A growing body of medical research shows that cardiorespiratory fitness is a potentially stronger predictor of death than more established risk factors such as smoking, high cholesterol and hypertension. The American Heart Association now urges that doctors should assess and estimate the cardiorespiratory fitness of adults during routine visits just as they measure blood pressure. 

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Artificial Spinal Cord Wirelessly Restores Walking in Paralyzed Monkeys

Artificial Spinal Cord Wirelessly Restores Walking in Paralyzed Monkeys | Medicine and Psychiatry | Scoop.it
Until a few years ago, reversing paralysis was the stuff of movie miracles.
Ziggi Ivan Santini's insight:

By implanting a wireless neural prosthetic into the spinal cord of paralyzed monkeys, a research team achieved the seemingly impossible: the monkeys regained use of a paralyzed lower limb a mere six days after their initial injury without requiring any training.

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‘Cybersecurity has become a full-time job’ in healthcare

‘Cybersecurity has become a full-time job’ in healthcare | Medicine and Psychiatry | Scoop.it
If 2015 was supposed to be the “year of the hack” in healthcare, cybercriminals really were just getting started. This year, we have seen the rise of ransomware targeting healthcare organizations, plus continued phishing attacks and even some good, old-fashioned laptop theft.

 

See also:

The Internet of Things Is Growing Faster Than the Ability to Defend It https://www.scientificamerican.com/article/iot-growing-faster-than-the-ability-to-defend-it/?wt.mc=SA_Twitter-Share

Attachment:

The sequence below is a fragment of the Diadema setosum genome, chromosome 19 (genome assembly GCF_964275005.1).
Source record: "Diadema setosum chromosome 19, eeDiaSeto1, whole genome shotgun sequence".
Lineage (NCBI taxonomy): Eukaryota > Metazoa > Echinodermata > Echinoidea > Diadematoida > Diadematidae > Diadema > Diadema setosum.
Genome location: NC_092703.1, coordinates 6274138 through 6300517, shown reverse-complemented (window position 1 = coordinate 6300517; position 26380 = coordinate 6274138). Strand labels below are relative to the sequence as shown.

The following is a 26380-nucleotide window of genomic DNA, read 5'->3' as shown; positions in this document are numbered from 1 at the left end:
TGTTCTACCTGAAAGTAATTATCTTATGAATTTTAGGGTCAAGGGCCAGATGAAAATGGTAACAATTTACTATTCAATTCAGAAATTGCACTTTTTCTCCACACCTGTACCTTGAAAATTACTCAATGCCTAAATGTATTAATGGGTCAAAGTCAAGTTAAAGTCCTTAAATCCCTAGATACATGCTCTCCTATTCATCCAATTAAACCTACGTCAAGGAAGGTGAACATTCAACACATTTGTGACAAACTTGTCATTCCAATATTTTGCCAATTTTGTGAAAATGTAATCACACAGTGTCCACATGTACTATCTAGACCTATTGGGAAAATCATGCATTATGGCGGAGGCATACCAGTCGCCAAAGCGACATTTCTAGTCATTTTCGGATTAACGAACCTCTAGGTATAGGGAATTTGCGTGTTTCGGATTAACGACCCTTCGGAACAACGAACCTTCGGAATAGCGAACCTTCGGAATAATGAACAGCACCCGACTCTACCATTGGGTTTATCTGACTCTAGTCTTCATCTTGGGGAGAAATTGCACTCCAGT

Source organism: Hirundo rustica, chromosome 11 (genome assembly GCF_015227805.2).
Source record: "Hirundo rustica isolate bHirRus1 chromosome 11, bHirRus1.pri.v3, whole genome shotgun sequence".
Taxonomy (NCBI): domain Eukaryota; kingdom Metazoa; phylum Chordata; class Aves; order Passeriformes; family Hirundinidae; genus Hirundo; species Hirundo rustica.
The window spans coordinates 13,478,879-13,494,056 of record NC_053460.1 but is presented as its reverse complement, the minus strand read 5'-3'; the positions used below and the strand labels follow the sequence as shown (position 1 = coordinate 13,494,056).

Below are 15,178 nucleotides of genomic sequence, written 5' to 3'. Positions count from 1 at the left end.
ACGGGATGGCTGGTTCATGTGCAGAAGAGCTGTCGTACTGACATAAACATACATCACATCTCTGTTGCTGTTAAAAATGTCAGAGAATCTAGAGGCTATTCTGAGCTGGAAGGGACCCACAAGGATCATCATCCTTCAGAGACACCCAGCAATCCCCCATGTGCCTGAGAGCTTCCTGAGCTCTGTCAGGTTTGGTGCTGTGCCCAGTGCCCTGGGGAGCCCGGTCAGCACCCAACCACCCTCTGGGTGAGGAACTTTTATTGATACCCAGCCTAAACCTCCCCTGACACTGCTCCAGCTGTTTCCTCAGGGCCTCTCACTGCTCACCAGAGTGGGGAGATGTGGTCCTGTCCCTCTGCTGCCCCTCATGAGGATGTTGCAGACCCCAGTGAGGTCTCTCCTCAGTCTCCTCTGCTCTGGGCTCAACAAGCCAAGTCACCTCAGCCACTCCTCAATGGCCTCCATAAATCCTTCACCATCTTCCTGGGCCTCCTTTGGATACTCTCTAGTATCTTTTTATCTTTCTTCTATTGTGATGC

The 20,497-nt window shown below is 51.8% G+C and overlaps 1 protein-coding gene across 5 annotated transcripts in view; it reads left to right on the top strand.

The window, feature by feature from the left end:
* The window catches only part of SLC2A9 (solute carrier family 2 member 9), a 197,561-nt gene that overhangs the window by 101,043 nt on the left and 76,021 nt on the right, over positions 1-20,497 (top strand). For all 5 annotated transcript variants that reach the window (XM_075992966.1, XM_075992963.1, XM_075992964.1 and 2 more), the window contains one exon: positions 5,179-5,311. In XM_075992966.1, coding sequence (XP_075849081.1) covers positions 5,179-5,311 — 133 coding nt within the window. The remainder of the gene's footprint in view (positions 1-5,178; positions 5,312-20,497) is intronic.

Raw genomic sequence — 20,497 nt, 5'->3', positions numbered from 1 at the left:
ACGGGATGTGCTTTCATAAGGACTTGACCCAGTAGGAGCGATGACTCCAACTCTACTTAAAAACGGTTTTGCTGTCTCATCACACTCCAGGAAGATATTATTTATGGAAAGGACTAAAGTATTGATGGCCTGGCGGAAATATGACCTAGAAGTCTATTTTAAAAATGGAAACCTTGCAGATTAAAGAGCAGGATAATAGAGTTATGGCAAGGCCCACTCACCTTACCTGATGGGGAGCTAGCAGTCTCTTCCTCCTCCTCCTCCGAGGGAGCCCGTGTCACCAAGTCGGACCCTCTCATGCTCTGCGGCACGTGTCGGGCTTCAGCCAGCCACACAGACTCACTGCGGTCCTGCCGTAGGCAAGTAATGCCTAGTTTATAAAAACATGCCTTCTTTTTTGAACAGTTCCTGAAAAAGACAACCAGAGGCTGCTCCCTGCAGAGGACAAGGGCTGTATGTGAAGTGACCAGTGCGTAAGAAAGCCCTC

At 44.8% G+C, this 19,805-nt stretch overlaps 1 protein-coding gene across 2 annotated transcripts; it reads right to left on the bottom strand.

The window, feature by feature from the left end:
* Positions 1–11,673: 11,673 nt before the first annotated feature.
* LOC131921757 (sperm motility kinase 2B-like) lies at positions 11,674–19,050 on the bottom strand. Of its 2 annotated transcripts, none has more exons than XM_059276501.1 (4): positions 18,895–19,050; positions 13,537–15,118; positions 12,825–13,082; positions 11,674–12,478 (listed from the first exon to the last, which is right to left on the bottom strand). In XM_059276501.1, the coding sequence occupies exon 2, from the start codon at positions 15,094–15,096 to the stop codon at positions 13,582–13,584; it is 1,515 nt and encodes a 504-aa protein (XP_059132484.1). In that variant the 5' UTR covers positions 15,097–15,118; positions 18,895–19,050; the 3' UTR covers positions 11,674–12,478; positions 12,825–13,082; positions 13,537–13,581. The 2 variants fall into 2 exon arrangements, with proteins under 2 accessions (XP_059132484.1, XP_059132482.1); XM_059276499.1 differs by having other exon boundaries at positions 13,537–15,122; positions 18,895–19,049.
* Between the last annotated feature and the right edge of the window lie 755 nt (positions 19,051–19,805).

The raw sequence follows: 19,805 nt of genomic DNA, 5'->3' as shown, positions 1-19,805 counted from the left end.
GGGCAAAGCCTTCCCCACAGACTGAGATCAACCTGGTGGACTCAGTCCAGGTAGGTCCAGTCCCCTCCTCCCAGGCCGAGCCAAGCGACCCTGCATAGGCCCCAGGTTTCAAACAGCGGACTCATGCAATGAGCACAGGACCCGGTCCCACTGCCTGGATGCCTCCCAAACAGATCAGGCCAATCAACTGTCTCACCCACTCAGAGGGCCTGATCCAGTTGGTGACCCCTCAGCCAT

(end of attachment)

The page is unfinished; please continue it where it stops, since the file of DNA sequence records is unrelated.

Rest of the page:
Ziggi Ivan Santini's insight:

It’s been another rotten year for healthcare cybersecurity. Organizations, including providers, payers and even some vendors are scrambling to keep up as the nature of security threats evolves.

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Predatory bacteria can wipe out superbugs, says study

Predatory bacteria can wipe out superbugs, says study | Medicine and Psychiatry | Scoop.it

Experiments showed a dose of Bdellovibrio bacteriovorus acted like a "living antibiotic" to help clear an otherwise lethal infection. The animal studies, published in Current Biology, suggested there would be no side effects. Experts said the approach was unusual, but should not be overlooked. Fear of an antibiotic apocalypse, caused by growing levels of bacteria resisting the drugs, has led to scientists trying other approaches. Bdellovibrio is a fast-swimming bacterium that works its way inside other bacteria where it devours its hosts' insides and swells in size.

Ziggi Ivan Santini's insight:

Predatory bacteria - that eat others of their kind - could be a new weapon in the fight against superbugs.